Assumption Catholic Church
  323 West Illinois Street - Chicago IL 60654
  (ph) 312-644-0036  (fax) 312-644-1838    Map & Directions
 

 

Fr. Joseph Chamblain, O.S.M.

Pastor

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Assumption Catholic Church - Latest Message from our Pastor

 

 
4/13/2014 Fr. Joseph Chamblain, OSM    
MYTHS AND LEGENDS  

 

Every year about this time, I get asked three questions about the Easter Vigil Mass: Does it really last three hours? Does it count for Easter?  Why can’t we have Mass at 5:00 on Saturday as usual?

To begin with the last question first, we cannot have Mass at 5:00pm on Holy Saturday because the service is not supposed to begin until it starts to get dark, usually a few minutes after sunset. The Mass begins with all of us gathered in the garden area for the lighting of the new fire. From the new fire, we light the large Easter candle and then process into church behind the candle, with each member of the congregation lighting a taper candle from the Easter flame. The meaning of this ritual is not complicated. First comes the darkness; then comes the light. After the darkness of Good Friday and the darkness of the tomb, a light appears. And the light of Christ has overcome the darkness of sin and death. This Easter candle is placed in the sanctuary and kept burning throughout the Easter season, and then is lit during the year every time we have a baptism and every time we have a funeral. For it is through baptism that we are officially joined to the victory of Christ over sin and death. Because Easter is late this year, we are actually fudging a little bit on our start time. Sunset is not until 7:35pm on April 19. It has been my experience at a number of parishes, though, that starting this liturgy later than 7:30 discourages many people from coming to what is truly the most magnificent Mass of the year.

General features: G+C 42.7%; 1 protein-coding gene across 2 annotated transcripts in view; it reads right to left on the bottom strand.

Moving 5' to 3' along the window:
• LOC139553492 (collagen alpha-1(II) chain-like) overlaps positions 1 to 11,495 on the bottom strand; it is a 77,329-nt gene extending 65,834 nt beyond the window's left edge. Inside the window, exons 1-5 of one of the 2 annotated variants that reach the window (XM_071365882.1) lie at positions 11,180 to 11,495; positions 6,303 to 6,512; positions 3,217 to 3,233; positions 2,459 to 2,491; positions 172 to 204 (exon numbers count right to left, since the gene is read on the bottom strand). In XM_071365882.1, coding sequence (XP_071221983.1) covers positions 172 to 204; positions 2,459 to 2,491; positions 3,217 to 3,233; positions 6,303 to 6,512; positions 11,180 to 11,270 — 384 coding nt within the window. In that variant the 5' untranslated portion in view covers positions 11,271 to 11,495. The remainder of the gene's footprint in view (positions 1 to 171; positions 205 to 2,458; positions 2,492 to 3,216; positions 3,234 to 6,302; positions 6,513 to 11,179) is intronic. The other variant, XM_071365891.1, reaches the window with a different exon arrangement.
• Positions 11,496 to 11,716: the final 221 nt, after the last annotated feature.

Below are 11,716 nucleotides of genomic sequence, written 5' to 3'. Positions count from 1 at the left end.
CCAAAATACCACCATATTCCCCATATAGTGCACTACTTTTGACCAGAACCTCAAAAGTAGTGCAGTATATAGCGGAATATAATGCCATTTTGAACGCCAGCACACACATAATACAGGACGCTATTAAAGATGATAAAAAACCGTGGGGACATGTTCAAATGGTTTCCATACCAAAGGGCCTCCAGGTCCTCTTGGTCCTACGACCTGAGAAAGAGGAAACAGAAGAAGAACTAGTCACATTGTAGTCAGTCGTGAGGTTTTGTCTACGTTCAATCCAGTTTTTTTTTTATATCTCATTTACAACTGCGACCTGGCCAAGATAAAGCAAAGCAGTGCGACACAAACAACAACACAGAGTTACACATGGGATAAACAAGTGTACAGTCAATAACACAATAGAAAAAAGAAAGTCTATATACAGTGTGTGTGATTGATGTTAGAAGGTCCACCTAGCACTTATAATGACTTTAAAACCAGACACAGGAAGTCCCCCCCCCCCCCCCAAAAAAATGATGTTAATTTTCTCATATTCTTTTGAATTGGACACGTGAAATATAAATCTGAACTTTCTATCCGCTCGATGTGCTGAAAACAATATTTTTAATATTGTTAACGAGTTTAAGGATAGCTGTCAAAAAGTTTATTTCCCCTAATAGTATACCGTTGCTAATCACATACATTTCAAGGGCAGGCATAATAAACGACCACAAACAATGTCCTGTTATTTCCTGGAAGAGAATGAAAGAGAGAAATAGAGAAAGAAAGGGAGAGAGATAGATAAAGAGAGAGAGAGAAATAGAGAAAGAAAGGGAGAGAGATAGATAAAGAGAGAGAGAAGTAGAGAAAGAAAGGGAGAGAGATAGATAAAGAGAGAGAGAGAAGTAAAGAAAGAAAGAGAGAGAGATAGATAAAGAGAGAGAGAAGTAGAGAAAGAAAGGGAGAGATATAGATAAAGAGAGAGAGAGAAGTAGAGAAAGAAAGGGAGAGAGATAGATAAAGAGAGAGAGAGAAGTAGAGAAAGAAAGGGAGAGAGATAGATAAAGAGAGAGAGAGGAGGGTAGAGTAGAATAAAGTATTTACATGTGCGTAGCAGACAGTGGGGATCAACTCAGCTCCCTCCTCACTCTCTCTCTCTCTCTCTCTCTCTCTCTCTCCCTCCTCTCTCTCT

Does it really last three hours? Although the Easter Vigil Mass may run in excess of three hours at some churches that employ all the optional readings, it will not last three hours at Assumption. Yes, it will be lengthier than a regular Sunday Mass, but that is because it is not meant to be like a regular Sunday Mass. In addition to the lighting of the new fire, there is the chanting of the Exsultet, several additional scriptures that tell the story of our salvation, the blessing of water, and the celebration of the sacraments of initiation (baptism, confirmation, and first Eucharist) with the ten adults who have been part of our RCIA process since September. At one time the Easter Vigil included twelve different scripture readings, each proclaimed by the light of the Easter candle at the beginning of every hour during the night. Mass would start at dusk and end with Eucharist at dawn. People would literally keep vigil all night to celebrate the Resurrection at sunrise. If a three hour Mass sounds way too long, how about a twelve hour one?

Does the Easter Vigil count for Easter Mass? Absolutely, it counts for Easter. The reason this question persists is that prior to 1955 the blessing of fire and water and the readings from Hebrew scripture that are part of the Vigil Mass took place in a separate ceremony on Holy Saturday morning. Since this ceremony was on Saturday morning and was not a Mass, it obviously did not count for Easter Mass.

Every year as Holy Week begins, I am hoping that more of our parishioners will choose to participate in the special ceremonies of the Easter Triduum: the Evening Mass on Holy Thursday that recalls the institution of the Eucharist and the washing of the disciples feet, and which ends with a procession with the Blessed Sacrament through the church; the solemn remembrance of the Lord’s Passion on Good Friday, which offers each of us the opportunity to reverence the cross of Christ who is our salvation; and the unique celebration that is the Easter Vigil Mass, in which we welcome our new Catholics to the faith community. Thursday, Friday, and Saturday really represent one liturgical celebration that encompasses the central mystery of our faith—the passion, death, and resurrection of Christ. I know that Thursday and Friday are workdays for most people; but try to make an effort (and perhaps a post-Lenten sacrifice) and attend anyway. Mass on Holy Thursday is at 6:00pm, and the Service of the Passion of our Lord will also be at 6:00pm, with the same ceremony offered in a more expeditious manner at 12:10pm. See you at church!

                                                  Fr. Joe

 


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